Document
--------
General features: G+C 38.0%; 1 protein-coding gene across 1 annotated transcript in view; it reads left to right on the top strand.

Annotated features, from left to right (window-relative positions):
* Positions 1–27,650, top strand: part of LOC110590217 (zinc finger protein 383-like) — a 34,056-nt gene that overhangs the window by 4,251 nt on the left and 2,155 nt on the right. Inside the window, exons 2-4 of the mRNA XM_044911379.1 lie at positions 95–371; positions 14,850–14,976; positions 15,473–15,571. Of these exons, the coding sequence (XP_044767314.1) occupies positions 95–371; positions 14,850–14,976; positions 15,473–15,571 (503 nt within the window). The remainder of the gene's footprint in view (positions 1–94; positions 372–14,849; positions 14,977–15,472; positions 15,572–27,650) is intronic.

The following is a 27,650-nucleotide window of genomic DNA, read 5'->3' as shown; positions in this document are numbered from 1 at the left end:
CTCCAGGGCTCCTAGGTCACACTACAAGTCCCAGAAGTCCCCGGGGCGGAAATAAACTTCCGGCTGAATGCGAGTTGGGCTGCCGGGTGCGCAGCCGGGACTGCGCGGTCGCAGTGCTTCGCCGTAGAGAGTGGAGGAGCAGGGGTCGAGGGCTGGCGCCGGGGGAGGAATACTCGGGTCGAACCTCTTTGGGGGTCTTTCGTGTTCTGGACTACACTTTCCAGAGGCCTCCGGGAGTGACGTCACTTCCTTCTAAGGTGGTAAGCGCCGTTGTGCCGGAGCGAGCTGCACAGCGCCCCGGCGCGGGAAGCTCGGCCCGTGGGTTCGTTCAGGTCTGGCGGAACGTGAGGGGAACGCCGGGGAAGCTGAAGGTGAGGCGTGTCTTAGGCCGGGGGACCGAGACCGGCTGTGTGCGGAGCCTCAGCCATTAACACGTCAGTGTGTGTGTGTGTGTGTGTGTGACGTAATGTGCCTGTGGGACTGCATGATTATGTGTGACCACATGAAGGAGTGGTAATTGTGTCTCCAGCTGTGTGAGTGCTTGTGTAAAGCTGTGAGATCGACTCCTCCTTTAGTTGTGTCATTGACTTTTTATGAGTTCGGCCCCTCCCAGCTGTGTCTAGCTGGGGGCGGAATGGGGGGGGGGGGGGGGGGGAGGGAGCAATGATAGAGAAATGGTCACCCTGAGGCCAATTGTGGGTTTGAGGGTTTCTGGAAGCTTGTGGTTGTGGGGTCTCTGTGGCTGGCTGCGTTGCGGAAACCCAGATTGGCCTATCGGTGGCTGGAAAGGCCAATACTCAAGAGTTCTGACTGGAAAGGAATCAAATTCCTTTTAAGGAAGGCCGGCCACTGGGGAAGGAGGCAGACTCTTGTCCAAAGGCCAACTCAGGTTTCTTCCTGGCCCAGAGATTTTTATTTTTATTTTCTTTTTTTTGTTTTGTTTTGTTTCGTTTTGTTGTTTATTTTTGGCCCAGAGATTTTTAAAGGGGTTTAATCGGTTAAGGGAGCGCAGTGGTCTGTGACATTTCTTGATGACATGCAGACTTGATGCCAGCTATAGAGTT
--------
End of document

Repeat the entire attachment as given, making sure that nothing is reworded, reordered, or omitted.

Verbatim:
General features: G+C 38.0%; 1 protein-coding gene across 1 annotated transcript in view; it reads left to right on the top strand.

Annotated features, from left to right (window-relative positions):
* Positions 1–27,650, top strand: part of LOC110590217 (zinc finger protein 383-like) — a 34,056-nt gene that overhangs the window by 4,251 nt on the left and 2,155 nt on the right. Inside the window, exons 2-4 of the mRNA XM_044911379.1 lie at positions 95–371; positions 14,850–14,976; positions 15,473–15,571. Of these exons, the coding sequence (XP_044767314.1) occupies positions 95–371; positions 14,850–14,976; positions 15,473–15,571 (503 nt within the window). The remainder of the gene's footprint in view (positions 1–94; positions 372–14,849; positions 14,977–15,472; positions 15,572–27,650) is intronic.

The following is a 27,650-nucleotide window of genomic DNA, read 5'->3' as shown; positions in this document are numbered from 1 at the left end:
CTCCAGGGCTCCTAGGTCACACTACAAGTCCCAGAAGTCCCCGGGGCGGAAATAAACTTCCGGCTGAATGCGAGTTGGGCTGCCGGGTGCGCAGCCGGGACTGCGCGGTCGCAGTGCTTCGCCGTAGAGAGTGGAGGAGCAGGGGTCGAGGGCTGGCGCCGGGGGAGGAATACTCGGGTCGAACCTCTTTGGGGGTCTTTCGTGTTCTGGACTACACTTTCCAGAGGCCTCCGGGAGTGACGTCACTTCCTTCTAAGGTGGTAAGCGCCGTTGTGCCGGAGCGAGCTGCACAGCGCCCCGGCGCGGGAAGCTCGGCCCGTGGGTTCGTTCAGGTCTGGCGGAACGTGAGGGGAACGCCGGGGAAGCTGAAGGTGAGGCGTGTCTTAGGCCGGGGGACCGAGACCGGCTGTGTGCGGAGCCTCAGCCATTAACACGTCAGTGTGTGTGTGTGTGTGTGTGTGACGTAATGTGCCTGTGGGACTGCATGATTATGTGTGACCACATGAAGGAGTGGTAATTGTGTCTCCAGCTGTGTGAGTGCTTGTGTAAAGCTGTGAGATCGACTCCTCCTTTAGTTGTGTCATTGACTTTTTATGAGTTCGGCCCCTCCCAGCTGTGTCTAGCTGGGGGCGGAATGGGGGGGGGGGGGGGGGGGAGGGAGCAATGATAGAGAAATGGTCACCCTGAGGCCAATTGTGGGTTTGAGGGTTTCTGGAAGCTTGTGGTTGTGGGGTCTCTGTGGCTGGCTGCGTTGCGGAAACCCAGATTGGCCTATCGGTGGCTGGAAAGGCCAATACTCAAGAGTTCTGACTGGAAAGGAATCAAATTCCTTTTAAGGAAGGCCGGCCACTGGGGAAGGAGGCAGACTCTTGTCCAAAGGCCAACTCAGGTTTCTTCCTGGCCCAGAGATTTTTATTTTTATTTTCTTTTTTTTGTTTTGTTTTGTTTCGTTTTGTTGTTTATTTTTGGCCCAGAGATTTTTAAAGGGGTTTAATCGGTTAAGGGAGCGCAGTGGTCTGTGACATTTCTTGATGACATGCAGACTTGATGCCAGCTATAGAGTT